I think that the full adoption of a telemedicine and m-Health culture by healthcare systems will never happen unless the administrators can see some “proof” on that matter (this always makes me think of the movie line “show me the money!”).
When I write administrators, I mean it. For every one else, at least for most providers, and likely for ALL patients, telemedicine is a “no-brainer“. After all, who doesn’t want to avoid a visit to the doctor’s office ?!
Recently, I performed a telemedicine follow-up visit for a pediatric trauma patient of mine. She had major trauma several weeks ago, and was discharged home safely after many days in the hospital. She lives about 3 hrs and 155 miles away. Unfortunately for them, a follow up CAT scan and a follow-up visit was needed in order to make sure she was safe to return to her usual level of activities (sports, school, or just being a teenager). I could tell that she or her parents were not looking forward to making that trip again, spending the money, the time and missing more time away from work and school.
I decided to set up a telemedicine visit instead. I offered them the option and, of course, they were thrilled!
With the valuable assistance of their local hospital staff (only a few minutes away from their home ), we arranged a time and a place to bring her in front of their telemedicine camera, check her in and wait for my call. That healthcare facility is part of our vast telemedicine network, which we use for acute trauma consultations.
On the date of the appointment, she showed up and was registered. The RN obtained her vital signs, brought her and mom into the room, and waited for me to show up … virtually!
Then I connected and “came” into the exam room.I could see and hear them, in real time, as good as being there. I greeted them, asked several history questions, shared with them exam results, and explained the findings, my recommendations and the rationale behind the plan. I could see that my young patient felt so comfortable, sitting in the stretcher, next to mom, video-chatting with me as if she was “Skype or FaceTime-ing! They both looked pleased and happy!
How could they not be? After all, I let her go back to do sports, running, dancing…or again, just being a kid. And also, not less important, we ended up SAVING:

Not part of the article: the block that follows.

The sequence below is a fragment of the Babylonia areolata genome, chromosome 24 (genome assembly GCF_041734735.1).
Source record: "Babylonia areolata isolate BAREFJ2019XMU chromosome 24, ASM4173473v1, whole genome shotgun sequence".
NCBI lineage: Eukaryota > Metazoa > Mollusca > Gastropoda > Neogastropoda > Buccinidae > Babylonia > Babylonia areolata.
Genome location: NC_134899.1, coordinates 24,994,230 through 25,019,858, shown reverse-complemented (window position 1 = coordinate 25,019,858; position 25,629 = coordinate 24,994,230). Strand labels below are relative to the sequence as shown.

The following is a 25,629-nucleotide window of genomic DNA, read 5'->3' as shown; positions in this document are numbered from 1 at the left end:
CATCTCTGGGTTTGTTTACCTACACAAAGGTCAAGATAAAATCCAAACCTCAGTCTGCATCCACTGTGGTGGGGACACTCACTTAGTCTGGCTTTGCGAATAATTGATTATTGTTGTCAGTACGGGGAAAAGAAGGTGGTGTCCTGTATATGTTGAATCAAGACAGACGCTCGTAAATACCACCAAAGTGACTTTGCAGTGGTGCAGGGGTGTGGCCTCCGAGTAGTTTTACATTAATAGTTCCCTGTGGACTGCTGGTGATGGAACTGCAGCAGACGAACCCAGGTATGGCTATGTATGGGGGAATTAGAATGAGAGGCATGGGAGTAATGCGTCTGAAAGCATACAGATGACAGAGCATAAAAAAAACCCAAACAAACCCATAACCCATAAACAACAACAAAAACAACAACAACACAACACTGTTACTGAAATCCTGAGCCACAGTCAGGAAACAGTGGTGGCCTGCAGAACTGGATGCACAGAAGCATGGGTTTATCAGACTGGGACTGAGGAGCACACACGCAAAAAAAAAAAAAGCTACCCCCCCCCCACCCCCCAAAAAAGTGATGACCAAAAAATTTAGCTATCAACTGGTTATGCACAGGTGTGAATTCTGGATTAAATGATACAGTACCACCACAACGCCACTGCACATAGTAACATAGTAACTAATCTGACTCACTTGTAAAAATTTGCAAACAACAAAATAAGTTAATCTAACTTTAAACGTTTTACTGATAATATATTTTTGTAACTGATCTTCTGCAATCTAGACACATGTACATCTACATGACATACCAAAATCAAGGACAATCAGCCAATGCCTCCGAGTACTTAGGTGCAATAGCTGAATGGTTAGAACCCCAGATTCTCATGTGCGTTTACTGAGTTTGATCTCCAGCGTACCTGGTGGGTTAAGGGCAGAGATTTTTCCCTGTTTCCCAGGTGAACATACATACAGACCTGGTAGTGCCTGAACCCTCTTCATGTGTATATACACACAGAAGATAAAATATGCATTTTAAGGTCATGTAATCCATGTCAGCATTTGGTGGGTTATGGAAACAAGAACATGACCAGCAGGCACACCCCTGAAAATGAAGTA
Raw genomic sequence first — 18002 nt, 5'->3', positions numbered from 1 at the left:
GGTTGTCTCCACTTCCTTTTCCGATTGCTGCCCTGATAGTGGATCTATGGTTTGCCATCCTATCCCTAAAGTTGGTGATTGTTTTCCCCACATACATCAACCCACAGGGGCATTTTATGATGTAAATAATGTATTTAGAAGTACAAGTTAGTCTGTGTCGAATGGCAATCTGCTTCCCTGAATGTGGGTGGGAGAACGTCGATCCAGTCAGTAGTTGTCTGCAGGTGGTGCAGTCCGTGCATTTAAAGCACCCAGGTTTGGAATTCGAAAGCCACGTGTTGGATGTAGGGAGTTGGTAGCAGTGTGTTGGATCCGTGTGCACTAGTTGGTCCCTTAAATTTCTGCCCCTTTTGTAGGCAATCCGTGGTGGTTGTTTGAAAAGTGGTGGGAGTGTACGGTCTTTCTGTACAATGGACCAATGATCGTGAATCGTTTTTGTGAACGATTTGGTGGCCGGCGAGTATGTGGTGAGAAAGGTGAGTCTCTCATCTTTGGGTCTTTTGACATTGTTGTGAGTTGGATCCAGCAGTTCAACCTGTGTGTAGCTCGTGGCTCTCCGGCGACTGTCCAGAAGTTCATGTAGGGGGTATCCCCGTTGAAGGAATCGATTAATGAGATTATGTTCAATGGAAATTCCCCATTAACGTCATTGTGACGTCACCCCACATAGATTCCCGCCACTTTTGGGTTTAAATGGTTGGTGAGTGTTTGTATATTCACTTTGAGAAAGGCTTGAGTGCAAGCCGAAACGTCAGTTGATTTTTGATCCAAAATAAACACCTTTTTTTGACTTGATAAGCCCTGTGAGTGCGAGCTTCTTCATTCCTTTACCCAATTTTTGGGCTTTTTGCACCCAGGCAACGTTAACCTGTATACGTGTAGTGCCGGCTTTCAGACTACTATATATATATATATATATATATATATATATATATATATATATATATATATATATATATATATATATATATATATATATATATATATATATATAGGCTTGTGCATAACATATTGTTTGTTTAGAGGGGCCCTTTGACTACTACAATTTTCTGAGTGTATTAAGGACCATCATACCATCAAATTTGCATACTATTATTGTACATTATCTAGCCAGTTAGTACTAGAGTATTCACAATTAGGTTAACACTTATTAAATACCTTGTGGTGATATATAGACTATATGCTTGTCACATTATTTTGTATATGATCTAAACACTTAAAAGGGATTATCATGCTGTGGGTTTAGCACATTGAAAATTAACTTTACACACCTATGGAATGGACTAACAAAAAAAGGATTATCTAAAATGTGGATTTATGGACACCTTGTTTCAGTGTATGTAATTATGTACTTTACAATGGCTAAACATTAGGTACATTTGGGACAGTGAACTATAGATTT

- 351 miles, NOT travelled.
- $70 worth of gas, NOT wasted.
- 5 hrs and 30 minutes of travel time (not counting the office waiting room time!)
- 1 day of work, NOT lost (for mom)
-1 day of class, NOT missed (I don’t know if she was happy about that one!)
We could calculate the dollar cost savings of this interaction, but after briefly thinking about this, for them and for me, the conclusion is:
I’m at the airport, coming back from a long and intense study program at Singularity University/FutureMed, at Sylicon Valley/NASA Research Park. (Singularityu.org. FutureMed2020.com).
We graduated last Friday! The technology, projects, devices and other accomplishments we saw there over the last several days were just unbelievable, hard to even imagine…
About 90 other people , mostly non-physicians, but all with an incredible thirst and passion for healthcare improvement were there learning, contributing and teaching each other about the future of medicine, health, healthcare and humankind.
I encourage you to visit the site, explore it and dream about the incredible possibilities that the future has for us, if we choose to dedicate ourselves to the benefit of Humankind.
More to come…
I work in rural Maine, which means that none of my patients get stuck in traffic jams when trying to make their appointments. It all means that some of them have to travel very long distances and times just to make a doctor’s office visit.
When I see one of these patient in follow up, for example, and realize that the visit only will need to last a few minutes, I can’t but to to feel ashamed of the current system we have.
A patient that maybe only needs advice and reassurance, sutures removed, review of test results, or just a look at a wound, who has to spend time- and money- probably wasting a day’s worth of salary, a tank of gas or paying a baby-sitter, to come and see me unnecessarily… That’s the reflection of a system that has no respect for the patient.
It is known that 80% of office visits don’t require physical contact. With the communication technology available today, even in rural areas, most of these interactions could take place by using remote presence tools (Telemedicine). Using a Wifi network, a cellular connection (3G, 4G, LTE) and a PC, laptop, tablet or even a smartphone, patient and provider could connect with live audio and video, synchronously , to have a “virtual presence” chat, that involves all the elements of a “real”, physical visit, minus the “touch”! There are many applications that allow this to happen keeping the exchange of information completely private and secure ( Skype, ClearSea, Vydeo, etc.)
Even for acute consultations between providers, in cases f Steve trauma, this is actually being done. Since 2011, we have been using “iPodTeletrauma” to connect with a network of Emergency Departments (TEDx “iPodteletrauma, the $229 130 million sq. ft. Trauma Room” http://youtu.be/_9QW5jhuPKI )
I really believe that patients should refuse to come to their appointments, in cases like these. The more these available modalities are made known to the patients, the better; because change and adoption will only happen if and when the public starts demanding this change in the paradigm of their care.